Blood sampling and analysis

Blood was collected at sacrifice between 2 and 4 pm after 6 hours fasting by cardiac puncture in EDTA tubes and plasma was obtained by centrifugation. For glucose concentration analysis, proteins were precipitated by addition of 200 µl HClO4 (0.33N) to 20 µl blood and concentration was determined by the glucose oxidase method using Trinder's reagent (Stanbio Laboratory, Texas, USA). Triglyceride and total cholesterol concentrations were determined by using respectively TRF400CH and CTF400CH kits following the manufacturer instructions (Chema Diagnostica, Jesi, Italy). HDL-cholesterol concentration was assessed by the total cholesterol kit after precipitation of low-density and very low-density lipoproteins by “HDL precipitating reagent CD0400CH” (Chema Diagnostica, Jesi, Italy). Plasma insulin was measured using ultrasensitive insulin enzyme-linked assay (Mercodia, Uppsala, Sweden). Leptin concentration was determined by ELISA following manufacturer's instructions (Biovendor, Modrice, Czech Republic). Plasma corticosterone concentration was determined with an enzyme immunoassay kit (Assay Designs, Ann Harbor, MI, USA).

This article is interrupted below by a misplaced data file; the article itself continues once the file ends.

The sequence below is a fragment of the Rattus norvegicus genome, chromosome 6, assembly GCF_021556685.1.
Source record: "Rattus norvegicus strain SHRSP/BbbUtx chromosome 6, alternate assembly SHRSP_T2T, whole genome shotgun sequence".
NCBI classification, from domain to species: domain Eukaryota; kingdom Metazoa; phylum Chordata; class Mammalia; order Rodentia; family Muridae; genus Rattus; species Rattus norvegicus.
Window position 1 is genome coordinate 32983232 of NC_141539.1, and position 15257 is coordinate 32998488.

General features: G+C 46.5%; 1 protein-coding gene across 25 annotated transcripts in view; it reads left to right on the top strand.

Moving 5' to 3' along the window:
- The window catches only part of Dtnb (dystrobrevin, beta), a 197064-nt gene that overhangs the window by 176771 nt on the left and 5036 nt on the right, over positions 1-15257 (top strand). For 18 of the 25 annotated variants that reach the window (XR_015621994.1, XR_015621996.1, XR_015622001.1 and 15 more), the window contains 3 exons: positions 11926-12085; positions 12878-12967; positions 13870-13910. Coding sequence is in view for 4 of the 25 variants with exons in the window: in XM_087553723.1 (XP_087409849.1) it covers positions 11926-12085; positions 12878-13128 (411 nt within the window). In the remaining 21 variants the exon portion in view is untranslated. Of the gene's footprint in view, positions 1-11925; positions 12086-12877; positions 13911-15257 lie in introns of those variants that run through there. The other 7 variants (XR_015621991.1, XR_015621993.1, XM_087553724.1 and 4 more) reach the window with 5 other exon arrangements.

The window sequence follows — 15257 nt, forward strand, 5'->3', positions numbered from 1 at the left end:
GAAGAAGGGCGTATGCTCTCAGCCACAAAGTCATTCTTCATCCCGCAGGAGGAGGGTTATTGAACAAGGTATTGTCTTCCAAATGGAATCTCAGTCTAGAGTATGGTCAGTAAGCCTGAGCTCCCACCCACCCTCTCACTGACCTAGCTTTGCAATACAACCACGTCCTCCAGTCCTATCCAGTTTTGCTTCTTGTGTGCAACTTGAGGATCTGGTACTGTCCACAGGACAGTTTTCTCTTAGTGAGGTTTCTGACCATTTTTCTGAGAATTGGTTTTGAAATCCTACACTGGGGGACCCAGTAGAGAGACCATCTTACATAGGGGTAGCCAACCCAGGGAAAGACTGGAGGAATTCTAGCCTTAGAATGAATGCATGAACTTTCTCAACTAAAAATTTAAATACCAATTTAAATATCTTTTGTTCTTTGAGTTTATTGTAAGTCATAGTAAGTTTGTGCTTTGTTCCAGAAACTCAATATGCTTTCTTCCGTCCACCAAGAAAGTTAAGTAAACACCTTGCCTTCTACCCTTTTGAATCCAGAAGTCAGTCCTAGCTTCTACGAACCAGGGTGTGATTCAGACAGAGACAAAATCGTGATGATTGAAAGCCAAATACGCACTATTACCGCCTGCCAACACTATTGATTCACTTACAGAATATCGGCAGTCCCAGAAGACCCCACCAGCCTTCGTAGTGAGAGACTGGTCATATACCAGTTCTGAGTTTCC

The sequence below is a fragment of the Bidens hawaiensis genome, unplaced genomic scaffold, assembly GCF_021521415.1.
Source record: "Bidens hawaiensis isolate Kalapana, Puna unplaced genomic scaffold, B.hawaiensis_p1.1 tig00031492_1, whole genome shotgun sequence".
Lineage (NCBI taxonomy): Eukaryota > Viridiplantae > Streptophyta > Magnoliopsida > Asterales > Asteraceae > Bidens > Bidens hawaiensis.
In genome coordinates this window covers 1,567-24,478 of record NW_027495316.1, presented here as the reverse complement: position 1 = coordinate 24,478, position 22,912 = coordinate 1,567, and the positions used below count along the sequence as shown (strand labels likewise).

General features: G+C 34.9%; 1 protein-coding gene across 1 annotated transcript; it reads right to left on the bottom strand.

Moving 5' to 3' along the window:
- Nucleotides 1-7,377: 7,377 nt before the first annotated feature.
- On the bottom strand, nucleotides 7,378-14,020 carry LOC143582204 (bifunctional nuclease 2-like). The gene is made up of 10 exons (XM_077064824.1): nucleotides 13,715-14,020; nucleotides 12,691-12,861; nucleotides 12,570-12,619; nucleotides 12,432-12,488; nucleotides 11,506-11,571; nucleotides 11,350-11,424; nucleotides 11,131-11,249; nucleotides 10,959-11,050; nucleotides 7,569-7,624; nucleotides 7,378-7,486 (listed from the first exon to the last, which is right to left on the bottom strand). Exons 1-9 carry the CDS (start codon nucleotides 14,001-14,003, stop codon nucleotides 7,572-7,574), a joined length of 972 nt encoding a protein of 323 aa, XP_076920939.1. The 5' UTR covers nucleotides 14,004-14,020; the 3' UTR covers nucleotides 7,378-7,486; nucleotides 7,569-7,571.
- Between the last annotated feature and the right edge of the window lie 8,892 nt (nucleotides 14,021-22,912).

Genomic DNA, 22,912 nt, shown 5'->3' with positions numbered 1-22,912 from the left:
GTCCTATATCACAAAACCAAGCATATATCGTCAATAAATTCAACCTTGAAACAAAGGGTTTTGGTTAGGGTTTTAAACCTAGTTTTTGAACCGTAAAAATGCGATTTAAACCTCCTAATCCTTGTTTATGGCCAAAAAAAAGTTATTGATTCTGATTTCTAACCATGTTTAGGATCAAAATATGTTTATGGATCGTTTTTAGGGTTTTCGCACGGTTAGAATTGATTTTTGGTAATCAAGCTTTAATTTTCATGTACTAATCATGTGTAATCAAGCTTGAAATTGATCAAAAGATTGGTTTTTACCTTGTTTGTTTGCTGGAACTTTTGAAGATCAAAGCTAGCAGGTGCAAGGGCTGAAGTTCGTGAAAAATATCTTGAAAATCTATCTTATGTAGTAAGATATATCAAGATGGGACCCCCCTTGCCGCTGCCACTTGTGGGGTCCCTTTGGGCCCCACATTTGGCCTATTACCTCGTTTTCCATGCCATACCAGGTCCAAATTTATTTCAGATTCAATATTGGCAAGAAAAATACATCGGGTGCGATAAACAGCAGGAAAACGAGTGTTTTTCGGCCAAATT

Intraperitoneal Glucose Tolerance Test

Intraperitoneal glucose tolerance test (IPGTT) was performed after an overnight fast at 3 and 9 months in male offspring of C57BL6/J dams as well as at 6 months in male offspring of LDLr−/− dams. Glucose was measured after a single intraperitoneal bolus of glucose (20% glucose solution, 2 g/kg) in samples collected by tail bleeding after 0, 30, 60 and 120 minutes. Glucose concentration was determined with a glucometer (Ascencia Contour, Bayer Health Care, Mishawak, IN, USA).

Statistical Analysis

Results are reported as mean ± S.E.M. Two-way analysis of variance was used to test for effects of maternal and post-weaning diets and interaction between these variables using the Prism Software (GraphPad Software Inc., San Diego, CA, USA). When specified, a Bonferroni post-hoc test was performed to look at statistical differences between groups. Differences with P<0.05 were considered as significant.